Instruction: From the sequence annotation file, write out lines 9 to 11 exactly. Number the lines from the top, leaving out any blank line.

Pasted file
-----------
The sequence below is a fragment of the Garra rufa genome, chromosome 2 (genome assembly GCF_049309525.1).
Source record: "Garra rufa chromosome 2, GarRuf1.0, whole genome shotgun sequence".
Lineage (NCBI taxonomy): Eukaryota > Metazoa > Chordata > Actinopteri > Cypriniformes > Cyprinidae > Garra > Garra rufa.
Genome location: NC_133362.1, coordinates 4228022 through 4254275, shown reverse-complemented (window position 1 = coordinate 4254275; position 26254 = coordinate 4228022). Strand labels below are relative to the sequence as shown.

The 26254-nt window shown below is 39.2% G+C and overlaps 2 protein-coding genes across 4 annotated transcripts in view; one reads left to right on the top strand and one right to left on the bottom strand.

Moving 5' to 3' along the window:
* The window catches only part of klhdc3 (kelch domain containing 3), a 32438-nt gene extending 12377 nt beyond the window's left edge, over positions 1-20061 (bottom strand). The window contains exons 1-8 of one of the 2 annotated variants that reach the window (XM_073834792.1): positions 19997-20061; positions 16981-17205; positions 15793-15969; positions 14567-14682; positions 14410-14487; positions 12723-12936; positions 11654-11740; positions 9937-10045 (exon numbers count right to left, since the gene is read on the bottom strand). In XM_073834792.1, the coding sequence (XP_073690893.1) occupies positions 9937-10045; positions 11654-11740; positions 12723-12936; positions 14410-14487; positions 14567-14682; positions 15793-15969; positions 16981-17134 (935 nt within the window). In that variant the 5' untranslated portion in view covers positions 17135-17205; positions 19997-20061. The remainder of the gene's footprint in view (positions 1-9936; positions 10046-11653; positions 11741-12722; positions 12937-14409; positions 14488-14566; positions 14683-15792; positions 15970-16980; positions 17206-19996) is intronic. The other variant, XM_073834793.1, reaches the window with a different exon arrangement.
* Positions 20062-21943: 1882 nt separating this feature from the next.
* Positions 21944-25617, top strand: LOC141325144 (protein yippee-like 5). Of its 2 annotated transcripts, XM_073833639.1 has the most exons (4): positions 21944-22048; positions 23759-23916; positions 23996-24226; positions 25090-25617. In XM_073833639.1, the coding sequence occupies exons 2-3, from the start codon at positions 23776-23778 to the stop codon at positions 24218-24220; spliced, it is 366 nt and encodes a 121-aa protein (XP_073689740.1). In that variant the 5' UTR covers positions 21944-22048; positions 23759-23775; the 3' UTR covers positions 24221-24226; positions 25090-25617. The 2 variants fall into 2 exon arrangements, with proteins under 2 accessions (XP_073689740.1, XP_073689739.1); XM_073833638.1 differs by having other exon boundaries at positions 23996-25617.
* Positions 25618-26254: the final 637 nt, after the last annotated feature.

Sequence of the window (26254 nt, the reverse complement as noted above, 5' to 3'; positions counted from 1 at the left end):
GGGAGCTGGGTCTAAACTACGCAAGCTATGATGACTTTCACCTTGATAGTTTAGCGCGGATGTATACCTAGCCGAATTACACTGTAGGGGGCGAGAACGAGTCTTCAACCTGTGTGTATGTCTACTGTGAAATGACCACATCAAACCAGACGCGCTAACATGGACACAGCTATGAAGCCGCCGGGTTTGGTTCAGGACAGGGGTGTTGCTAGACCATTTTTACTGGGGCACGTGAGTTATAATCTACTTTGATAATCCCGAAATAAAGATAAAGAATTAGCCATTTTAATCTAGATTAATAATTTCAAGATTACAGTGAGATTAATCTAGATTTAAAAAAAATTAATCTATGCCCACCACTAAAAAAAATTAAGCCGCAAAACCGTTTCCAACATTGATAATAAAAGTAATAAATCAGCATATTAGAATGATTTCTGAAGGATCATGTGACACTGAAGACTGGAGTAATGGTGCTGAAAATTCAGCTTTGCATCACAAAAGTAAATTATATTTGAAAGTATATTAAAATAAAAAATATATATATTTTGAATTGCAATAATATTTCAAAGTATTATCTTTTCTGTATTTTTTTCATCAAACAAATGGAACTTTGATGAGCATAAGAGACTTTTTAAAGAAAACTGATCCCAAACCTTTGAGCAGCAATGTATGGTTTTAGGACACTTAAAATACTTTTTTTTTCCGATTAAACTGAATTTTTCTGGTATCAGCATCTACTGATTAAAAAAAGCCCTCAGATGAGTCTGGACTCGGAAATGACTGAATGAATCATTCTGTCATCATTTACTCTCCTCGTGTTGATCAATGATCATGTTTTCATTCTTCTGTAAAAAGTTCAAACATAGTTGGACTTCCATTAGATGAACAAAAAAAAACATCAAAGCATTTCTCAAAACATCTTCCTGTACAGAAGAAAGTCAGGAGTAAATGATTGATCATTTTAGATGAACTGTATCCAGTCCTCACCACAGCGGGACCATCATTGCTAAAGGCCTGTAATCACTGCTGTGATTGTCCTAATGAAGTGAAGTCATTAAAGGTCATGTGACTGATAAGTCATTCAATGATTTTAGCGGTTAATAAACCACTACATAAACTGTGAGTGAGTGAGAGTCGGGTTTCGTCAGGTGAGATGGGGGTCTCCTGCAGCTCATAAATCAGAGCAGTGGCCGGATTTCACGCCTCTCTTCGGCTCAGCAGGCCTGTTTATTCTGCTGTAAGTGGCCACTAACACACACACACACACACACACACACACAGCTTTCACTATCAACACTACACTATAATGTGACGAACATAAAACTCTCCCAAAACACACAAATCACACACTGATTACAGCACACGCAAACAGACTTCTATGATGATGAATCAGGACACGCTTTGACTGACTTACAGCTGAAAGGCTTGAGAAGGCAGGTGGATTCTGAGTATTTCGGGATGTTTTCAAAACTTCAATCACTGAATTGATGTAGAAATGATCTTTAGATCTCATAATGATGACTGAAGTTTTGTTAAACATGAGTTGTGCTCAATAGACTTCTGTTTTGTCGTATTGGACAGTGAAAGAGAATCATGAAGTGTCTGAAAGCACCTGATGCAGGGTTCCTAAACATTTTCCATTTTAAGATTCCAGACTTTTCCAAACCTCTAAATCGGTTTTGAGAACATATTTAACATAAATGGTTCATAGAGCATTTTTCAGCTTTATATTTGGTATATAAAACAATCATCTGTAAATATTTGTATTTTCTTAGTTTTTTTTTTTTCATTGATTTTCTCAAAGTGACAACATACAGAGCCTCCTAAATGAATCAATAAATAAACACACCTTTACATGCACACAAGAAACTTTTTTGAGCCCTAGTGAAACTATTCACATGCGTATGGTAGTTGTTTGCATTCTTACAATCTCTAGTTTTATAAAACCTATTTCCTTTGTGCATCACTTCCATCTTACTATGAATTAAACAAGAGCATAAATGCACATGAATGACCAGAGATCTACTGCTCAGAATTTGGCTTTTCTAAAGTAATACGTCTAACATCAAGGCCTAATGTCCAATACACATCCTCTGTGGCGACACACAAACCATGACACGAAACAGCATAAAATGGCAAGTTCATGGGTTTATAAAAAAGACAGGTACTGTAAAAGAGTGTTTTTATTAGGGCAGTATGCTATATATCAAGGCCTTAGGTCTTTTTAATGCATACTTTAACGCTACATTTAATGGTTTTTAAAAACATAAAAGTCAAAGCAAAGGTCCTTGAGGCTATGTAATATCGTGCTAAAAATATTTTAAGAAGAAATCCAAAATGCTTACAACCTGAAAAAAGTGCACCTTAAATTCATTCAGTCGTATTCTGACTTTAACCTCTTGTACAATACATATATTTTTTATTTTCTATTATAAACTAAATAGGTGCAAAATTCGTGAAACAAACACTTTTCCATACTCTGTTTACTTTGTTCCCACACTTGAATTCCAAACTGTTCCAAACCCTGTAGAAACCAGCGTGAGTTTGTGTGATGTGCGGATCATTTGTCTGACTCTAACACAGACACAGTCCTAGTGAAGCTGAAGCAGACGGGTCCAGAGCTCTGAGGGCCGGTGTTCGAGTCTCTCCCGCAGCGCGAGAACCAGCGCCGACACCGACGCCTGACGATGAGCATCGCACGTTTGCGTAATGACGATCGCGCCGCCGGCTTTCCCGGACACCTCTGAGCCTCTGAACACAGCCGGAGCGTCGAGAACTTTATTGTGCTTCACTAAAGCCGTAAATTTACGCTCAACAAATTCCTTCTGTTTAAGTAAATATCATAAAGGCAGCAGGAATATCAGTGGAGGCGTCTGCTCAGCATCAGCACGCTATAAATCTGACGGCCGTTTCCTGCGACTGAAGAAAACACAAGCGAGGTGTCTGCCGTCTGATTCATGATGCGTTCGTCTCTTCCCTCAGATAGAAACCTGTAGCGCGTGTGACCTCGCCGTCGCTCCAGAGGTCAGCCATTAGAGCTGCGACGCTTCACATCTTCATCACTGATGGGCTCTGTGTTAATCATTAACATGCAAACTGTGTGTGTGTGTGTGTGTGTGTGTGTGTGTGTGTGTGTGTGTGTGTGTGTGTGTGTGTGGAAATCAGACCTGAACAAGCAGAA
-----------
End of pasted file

* Positions 21944-25617, top strand: LOC141325144 (protein yippee-like 5). Of its 2 annotated transcripts, XM_073833639.1 has the most exons (4): positions 21944-22048; positions 23759-23916; positions 23996-24226; positions 25090-25617. In XM_073833639.1, the coding sequence occupies exons 2-3, from the start codon at positions 23776-23778 to the stop codon at positions 24218-24220; spliced, it is 366 nt and encodes a 121-aa protein (XP_073689740.1). In that variant the 5' UTR covers positions 21944-22048; positions 23759-23775; the 3' UTR covers positions 24221-24226; positions 25090-25617. The 2 variants fall into 2 exon arrangements, with proteins under 2 accessions (XP_073689740.1, XP_073689739.1); XM_073833638.1 differs by having other exon boundaries at positions 23996-25617.
* Positions 25618-26254: the final 637 nt, after the last annotated feature.

Sequence of the window (26254 nt, the reverse complement as noted above, 5' to 3'; positions counted from 1 at the left end):